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The Last Rites of Joe May


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Product Details

  • Actors: Dennis Farina, Gary Cole, Jamie Anne Allman
  • Directors: Joe Maggio
  • Format: Multiple Formats, Closed-captioned, Color, NTSC
  • Language: English
  • Subtitles: English
  • Region: Region 1 (U.S. and Canada only. Read more about DVD formats.)
  • Aspect Ratio: 1.33:1
  • Number of discs: 1
  • Rated: Unrated
  • Studio: Tribeca
  • DVD Release Date: April 17, 2012
  • Run Time: 106 minutes
  • Average Customer Review: 4.5 out of 5 stars  See all reviews (20 customer reviews)
  • ASIN: B006ENHFNW
  • Amazon Best Sellers Rank: #184,975 in Movies & TV (See Top 100 in Movies & TV)

Editorial Reviews

Product Description

Product Description

Short-money hustler Joe May (Dennis Farina, Snatch, Law & Order) always believed he had a glorious future ahead of him, despite all evidence to the contrary. Released from the hospital after a long battle with pneumonia, Joe is forced to confront the harsh reality of his legacy: Everyone he knew had assumed he was dead, and life had gone on around him without missing a beat. Returning to his old Chicago neighborhood, he finds his car gone, all his worldly possessions pawned by his landlord, and the apartment he s lived in his entire adult life rented out to Jenny (Jamie Anne Allman, The Killing), a single mother with an eight-year-old daughter. But even with the odds stacked drastically against him, Joe finds an opportunity for one last shot at redefining his legacy.

Special Features

  • Outtakes
  • An Interview with Director Joe Maggio, presented by American Express

Review

Farina recalls Burt Lancaster in Atlantic City there is an emotional payoff that feels solid and right. --Variety

...simple and affecting drama...Maggio makes the story work by beginning where many would end: Joe’s already at his wits end. --indieWIRE

...reminiscent of the tough guy films of the '70s and early '80s that made stars out of Burt Reynolds and Joe Don Baker...you've never seen Dennis Farina like this before. --Examiner

...simple and affecting drama...Maggio makes the story work by beginning where many would end: Joe s already at his wits end. --indieWIRE

...reminiscent of the tough guy films of the '70s and early '80s that made stars out of Burt Reynolds and Joe Don Baker...you've never seen Dennis Farina like this before. --Examiner

Customer Reviews

4.5 out of 5 stars
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See all 20 customer reviews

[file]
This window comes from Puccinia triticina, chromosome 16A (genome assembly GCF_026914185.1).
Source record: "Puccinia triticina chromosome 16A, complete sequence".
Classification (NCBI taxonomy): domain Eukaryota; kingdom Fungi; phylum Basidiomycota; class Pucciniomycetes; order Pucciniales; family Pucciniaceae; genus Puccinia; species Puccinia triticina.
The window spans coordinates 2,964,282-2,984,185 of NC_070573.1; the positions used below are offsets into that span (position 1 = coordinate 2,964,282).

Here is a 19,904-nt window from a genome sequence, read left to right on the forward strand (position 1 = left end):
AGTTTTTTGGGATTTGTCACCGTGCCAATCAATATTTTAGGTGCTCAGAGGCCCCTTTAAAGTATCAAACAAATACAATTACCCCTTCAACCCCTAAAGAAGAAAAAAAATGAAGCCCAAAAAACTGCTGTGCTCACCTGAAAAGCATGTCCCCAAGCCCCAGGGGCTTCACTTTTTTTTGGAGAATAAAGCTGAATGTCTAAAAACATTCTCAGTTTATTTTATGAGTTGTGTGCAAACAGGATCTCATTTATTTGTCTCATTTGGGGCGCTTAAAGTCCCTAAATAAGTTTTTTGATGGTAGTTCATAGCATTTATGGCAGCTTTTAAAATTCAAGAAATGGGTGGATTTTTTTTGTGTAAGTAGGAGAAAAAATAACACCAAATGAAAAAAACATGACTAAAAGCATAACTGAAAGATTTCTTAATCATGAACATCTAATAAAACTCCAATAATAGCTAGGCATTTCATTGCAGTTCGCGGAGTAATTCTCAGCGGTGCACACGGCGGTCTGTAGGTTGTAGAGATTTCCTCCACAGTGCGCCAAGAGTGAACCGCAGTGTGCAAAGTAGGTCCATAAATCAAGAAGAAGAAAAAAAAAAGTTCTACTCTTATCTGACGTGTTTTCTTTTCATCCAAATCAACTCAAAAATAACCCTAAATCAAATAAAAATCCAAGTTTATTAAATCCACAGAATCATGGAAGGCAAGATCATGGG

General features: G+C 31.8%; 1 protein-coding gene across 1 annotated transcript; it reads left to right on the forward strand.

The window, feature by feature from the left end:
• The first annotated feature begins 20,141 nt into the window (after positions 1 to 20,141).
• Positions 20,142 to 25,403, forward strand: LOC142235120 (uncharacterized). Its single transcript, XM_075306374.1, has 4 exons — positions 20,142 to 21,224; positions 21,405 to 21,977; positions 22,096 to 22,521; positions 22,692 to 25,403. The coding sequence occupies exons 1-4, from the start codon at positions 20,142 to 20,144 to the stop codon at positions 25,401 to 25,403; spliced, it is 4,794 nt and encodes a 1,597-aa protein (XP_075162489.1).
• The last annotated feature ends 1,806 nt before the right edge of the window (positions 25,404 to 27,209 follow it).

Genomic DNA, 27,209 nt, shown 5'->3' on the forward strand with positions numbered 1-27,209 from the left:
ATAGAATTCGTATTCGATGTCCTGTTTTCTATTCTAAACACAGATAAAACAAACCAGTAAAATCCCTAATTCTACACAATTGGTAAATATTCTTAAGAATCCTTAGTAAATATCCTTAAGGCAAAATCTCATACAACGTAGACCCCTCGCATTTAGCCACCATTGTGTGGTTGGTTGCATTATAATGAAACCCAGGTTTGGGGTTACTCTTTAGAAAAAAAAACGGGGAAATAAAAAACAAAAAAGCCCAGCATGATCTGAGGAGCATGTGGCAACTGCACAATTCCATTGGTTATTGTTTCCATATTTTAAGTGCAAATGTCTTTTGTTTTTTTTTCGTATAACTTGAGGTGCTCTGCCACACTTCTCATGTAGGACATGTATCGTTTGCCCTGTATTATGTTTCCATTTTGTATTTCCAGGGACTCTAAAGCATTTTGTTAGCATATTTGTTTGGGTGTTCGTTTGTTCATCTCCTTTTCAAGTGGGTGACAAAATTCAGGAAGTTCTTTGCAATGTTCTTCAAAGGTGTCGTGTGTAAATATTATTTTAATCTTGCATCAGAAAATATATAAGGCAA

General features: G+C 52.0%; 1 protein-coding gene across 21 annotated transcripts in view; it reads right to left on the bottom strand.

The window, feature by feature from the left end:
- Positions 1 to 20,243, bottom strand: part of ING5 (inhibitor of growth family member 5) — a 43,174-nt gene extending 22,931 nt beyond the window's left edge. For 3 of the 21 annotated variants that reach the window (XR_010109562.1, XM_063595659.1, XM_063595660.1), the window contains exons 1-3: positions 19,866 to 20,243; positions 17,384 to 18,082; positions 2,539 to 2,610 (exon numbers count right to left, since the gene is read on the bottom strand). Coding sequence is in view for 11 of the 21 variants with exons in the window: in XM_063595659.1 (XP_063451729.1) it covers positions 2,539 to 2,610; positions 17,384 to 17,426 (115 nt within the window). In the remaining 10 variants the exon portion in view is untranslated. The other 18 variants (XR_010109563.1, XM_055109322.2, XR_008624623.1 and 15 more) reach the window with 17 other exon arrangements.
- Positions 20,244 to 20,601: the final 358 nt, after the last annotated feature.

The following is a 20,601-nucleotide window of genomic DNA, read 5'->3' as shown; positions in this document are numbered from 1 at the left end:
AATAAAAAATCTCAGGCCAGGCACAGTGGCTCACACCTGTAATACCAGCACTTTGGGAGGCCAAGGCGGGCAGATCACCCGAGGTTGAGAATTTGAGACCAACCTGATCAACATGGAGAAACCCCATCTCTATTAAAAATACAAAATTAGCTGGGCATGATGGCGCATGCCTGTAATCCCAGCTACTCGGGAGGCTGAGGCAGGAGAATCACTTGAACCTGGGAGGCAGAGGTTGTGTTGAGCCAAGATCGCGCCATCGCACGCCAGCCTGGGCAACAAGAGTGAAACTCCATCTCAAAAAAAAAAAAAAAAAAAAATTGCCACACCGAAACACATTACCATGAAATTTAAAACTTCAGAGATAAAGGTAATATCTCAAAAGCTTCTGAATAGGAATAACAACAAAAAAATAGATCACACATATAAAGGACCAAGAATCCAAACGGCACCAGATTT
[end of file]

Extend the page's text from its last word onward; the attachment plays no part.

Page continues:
Acting was very good.
happy listener
A great performance in a solid and moving film about the choices we make as we try to reconcile a life lived.
K. Harris
A great character part as Dennis Farina pulled it off with great finesse.
chris moody

Most Helpful Customer Reviews

5 of 5 people found the following review helpful By Laura E. Bondarchuk on March 14, 2013
Format: Amazon Instant Video
If you are a Dennis Farina fan, which I am in a big way, this is a must see - possibly the most difficult, layered and subtle performance of his career. That said, and without spoiling it, the story is also engaging and darkly satisfying. Brilliant script played by a great cast, I want to own this one.
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2 of 2 people found the following review helpful By Joe Bruno Sr. on May 21, 2013
Format: DVD
Joe May might be the most pitiful, sad-sack mobster ever portrayed in the cinema, which makes for a wonderful story.

"The Last Rites of Joe May" stars Dennis Farina, usually known for playing mobsters and cops, and usually in his native city of Chicago; which is fine, since Farina was once a Chicago cop himself.

The movie opens with an old Joe May being released from a Chicago hospital, after spending seven weeks on his back due to a bad case of pneumonia. After he is released from the hospital, May returns to his shabby apartment - wearing a ridiculously outdated rust-colored leather jacket - and discovers he's been evicted because the owner of the building thought he was dead. The new tenants are a 30-somethingish mother, Jenny, played by Jamie Anne Allman, and her 7-year-old daughter, Angelina, played by Meredith Droeger.